In general, an AVB ecosystem deploys the following protocols:
IEEE 802.1AS: Timing and synchronisation for time-sensitive applications (gPTP)
IEEE 802.1Qav: Forwarding and queuing for timesensitive streams (FQTSS)
IEEE 802.1Qat: Stream reservation protocol (SRP)
IEEE 1722 Layer 2 AVB transport protocol
IEEE 1722.1: Audio video discovery, enumeration, connection management and control protocol (AVDECC)
IEEE 1722.MAAP: MAC address acquisition protocol
How the AVB stack resides in an AVB device can be understood from Figure 1.
The talker and listener set-up forming an AVB network can be understood from Figure 2.
Let me introduce you to the first four basic AVB protocols required to form an AVB network. With these standards, one can have a single talker-listener set-up working in an AVB network. But to establish an AVB network comprising multiple talkers and listeners, one needs to provide the support of the other two (AVDECC and MAAP) standards to manage and control these devices.

Figure 1: AVB stack layout
Figure 2: A simple talker and listener setup

IEEE 802.1AS
The IEEE 802.1AS protocol plays a pivotal role in synchronising AVB devices by exchanging timing information over the network. This exchange of timing information allows the AVB devices to synchronise their local clocks with reference to a standard AVB clock.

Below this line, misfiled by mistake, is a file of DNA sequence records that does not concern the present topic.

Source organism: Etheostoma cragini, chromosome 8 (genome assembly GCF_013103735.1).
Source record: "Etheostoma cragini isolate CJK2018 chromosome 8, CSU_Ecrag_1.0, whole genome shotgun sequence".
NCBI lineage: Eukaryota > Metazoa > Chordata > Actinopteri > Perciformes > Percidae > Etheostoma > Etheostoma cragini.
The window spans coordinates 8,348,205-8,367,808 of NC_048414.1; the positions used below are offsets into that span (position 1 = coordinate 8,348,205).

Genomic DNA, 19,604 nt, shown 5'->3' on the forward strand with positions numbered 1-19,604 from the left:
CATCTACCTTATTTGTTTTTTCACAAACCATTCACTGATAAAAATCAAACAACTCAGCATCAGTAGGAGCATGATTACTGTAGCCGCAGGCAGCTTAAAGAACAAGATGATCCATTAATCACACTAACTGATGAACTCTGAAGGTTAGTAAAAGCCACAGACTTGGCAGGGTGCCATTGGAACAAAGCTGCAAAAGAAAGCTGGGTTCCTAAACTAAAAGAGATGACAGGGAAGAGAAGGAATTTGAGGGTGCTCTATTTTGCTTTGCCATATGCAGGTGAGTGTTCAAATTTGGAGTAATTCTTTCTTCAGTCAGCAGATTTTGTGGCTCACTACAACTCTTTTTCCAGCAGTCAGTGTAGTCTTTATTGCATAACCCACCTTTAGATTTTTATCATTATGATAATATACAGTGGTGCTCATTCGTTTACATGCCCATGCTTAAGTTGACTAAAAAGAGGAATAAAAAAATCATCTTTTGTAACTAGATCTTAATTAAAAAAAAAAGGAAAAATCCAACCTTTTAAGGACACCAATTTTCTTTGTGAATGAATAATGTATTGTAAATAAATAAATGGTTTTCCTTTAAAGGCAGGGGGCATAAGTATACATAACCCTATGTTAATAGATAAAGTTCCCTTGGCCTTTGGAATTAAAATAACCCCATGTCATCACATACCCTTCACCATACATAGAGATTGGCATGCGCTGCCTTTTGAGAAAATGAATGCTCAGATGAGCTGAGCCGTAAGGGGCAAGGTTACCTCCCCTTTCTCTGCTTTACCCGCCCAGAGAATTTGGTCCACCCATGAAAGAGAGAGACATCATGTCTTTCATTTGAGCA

The model adopted by gPTP is analogous to the slave-master model, where the master exchanges its timing information with the other AVB devices (slaves) and the slaves synchronise their clock with the master (see Figures 3 and 4).

Figure 3
Figure 3: Clock synchronisation using gPTP
Figure 4: Slaves synchronised to master

IEEE 802.1Qav
This traffic shaping (queuing and forwarding) protocol is implemented at the hardware layer (MAC). Traffic shaping involves prioritising the transmission of packets to maintain the standard streaming rate required to transfer AVB packets while handling non-AVB network traffic. It can also be termed as bandwidth reservation protocol. To recap, the definition of bandwidth means the number of bits transmitted per unit of time, and the hardware controls the number of packets transmitted per unit of time, using credits.
Let us assume credit to be an X constant value. Now, whenever there is an AVB packet to be transmitted, the hardware checks for the value of X. The credits, i.e., the value of X, keeps getting accumulated at a constant rate when an AVB packet is queued. If the value of X is positive, the AVB packet is transmitted out of the hardware; otherwise (if the value of X is negative), the AVB packet is buffered until the value of X rises again and becomes positive. During this interval, the hardware gets busy dealing with non-AVB traffic, thus handling AVB and non-AVB traffic efficiently.
This is just a short summary of how the hardware reserves bandwidth for AV traffic, to ensure the desired QoS. Refer Figure 5.

Figure 5: Qav traffic shaping

IEEE 802.1Qat